“Hopefully, I am evolving as an artist and a designer, and Digital Kitchen seems to be a place that [offers me the best] chance at getting to the next level” (Remson, 2002, p. 6).
There are always “next levels” for Carson. Looking at his design for the book the Architecture of Patterns, at first the eye sees the + signs and interprets them as crosses in a cemetery. A closer look and maybe they are just “Xs” turned on their sides. Small, smaller, with a few very large + positioned on the cover. The book title is blurred and interrupted by the +s. Carsons design for Quicksilver and Pukas Surfboards is rowdy; a surfboard shape is permeated with circles and a macrame-like swirl connecting to what could be a bow. its bizarre, but its pure Carson.
The Bark catalog design uses fonts creatively, a patented Carson approach. “Born on the BarkOcean” is laid over a blurry photo of an ocean swell with the back leg of a surfer on a board whizzing out of the picture. It reflects motion, water, a surfer and skewed fonts — all wrapped into a classic Carson attitude. As Byrne said, “Style that works is a concept.”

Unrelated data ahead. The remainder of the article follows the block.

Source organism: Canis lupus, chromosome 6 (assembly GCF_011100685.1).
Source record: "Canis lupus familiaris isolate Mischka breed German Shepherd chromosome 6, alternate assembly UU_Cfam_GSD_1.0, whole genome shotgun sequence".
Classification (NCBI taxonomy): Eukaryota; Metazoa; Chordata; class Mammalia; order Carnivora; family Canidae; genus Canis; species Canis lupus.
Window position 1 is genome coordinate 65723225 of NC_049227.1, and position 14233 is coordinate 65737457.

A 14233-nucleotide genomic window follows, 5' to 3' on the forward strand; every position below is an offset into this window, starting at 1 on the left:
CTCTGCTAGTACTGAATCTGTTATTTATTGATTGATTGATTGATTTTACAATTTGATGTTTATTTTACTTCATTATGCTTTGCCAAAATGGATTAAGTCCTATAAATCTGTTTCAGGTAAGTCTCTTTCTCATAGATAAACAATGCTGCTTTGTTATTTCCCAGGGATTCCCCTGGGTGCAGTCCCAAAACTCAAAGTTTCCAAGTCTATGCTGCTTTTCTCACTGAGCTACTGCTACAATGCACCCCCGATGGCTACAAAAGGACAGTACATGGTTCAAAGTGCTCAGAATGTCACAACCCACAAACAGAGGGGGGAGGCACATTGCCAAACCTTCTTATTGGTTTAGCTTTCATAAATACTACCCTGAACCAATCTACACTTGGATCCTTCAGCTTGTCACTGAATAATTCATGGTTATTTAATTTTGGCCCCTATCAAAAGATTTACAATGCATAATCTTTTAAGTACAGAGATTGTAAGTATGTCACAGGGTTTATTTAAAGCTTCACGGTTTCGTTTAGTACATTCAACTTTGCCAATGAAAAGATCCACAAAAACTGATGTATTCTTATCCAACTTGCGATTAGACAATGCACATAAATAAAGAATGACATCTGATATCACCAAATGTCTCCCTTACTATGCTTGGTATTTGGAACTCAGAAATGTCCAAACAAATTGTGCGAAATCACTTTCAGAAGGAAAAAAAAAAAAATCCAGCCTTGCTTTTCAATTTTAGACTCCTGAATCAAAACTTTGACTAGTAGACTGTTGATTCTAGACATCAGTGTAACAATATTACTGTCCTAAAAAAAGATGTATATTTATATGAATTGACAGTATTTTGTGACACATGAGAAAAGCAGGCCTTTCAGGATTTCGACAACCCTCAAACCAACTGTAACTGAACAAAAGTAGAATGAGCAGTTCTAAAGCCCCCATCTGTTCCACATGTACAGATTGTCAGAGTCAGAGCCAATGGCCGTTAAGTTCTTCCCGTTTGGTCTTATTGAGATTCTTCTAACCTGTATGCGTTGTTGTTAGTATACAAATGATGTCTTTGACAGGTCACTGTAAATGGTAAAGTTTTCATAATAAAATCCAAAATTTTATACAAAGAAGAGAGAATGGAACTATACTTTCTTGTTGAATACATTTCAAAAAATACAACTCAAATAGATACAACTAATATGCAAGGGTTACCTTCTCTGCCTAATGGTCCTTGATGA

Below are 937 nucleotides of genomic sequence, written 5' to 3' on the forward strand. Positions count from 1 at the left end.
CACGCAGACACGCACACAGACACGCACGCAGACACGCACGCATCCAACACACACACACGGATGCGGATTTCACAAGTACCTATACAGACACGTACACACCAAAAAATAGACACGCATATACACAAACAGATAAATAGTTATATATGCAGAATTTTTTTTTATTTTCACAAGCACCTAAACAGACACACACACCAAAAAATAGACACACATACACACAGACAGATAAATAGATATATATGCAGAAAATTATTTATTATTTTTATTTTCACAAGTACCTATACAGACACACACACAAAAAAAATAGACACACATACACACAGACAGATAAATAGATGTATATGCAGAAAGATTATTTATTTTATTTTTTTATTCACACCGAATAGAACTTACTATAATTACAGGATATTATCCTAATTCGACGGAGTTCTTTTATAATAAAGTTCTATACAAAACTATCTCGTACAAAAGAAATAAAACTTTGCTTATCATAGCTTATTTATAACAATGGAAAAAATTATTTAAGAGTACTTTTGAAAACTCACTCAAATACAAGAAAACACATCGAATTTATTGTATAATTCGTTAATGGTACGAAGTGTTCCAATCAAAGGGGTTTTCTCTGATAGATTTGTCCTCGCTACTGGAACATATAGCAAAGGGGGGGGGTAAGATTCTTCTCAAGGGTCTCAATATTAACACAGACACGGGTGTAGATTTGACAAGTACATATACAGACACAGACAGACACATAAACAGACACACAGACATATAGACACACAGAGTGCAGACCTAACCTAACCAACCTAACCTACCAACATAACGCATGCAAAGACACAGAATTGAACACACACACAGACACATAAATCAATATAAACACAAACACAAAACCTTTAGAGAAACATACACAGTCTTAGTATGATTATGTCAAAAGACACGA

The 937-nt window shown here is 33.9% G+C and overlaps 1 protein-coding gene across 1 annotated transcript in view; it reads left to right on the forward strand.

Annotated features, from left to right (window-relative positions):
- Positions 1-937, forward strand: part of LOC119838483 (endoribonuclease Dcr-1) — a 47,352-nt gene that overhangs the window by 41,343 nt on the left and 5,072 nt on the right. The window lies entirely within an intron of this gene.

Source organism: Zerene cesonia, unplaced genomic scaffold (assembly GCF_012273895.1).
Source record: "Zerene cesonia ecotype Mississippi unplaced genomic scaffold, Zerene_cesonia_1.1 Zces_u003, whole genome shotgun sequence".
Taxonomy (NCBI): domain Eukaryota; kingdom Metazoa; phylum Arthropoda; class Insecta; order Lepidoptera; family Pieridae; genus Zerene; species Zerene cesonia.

Adweek. “End of Print?” 44.42, (1994): p. 32.
Blackwell, Lewis, and Carson, David. The End of Print: The Grafik Design of David Carson.
San Francisco: Chronicle Books, 2000.
Carson, David. “click: dcd work, bio, clients.” Retrieved Nov. 17, 2010, from http://www.davidcarsondesign.com/?dcdc=top/t.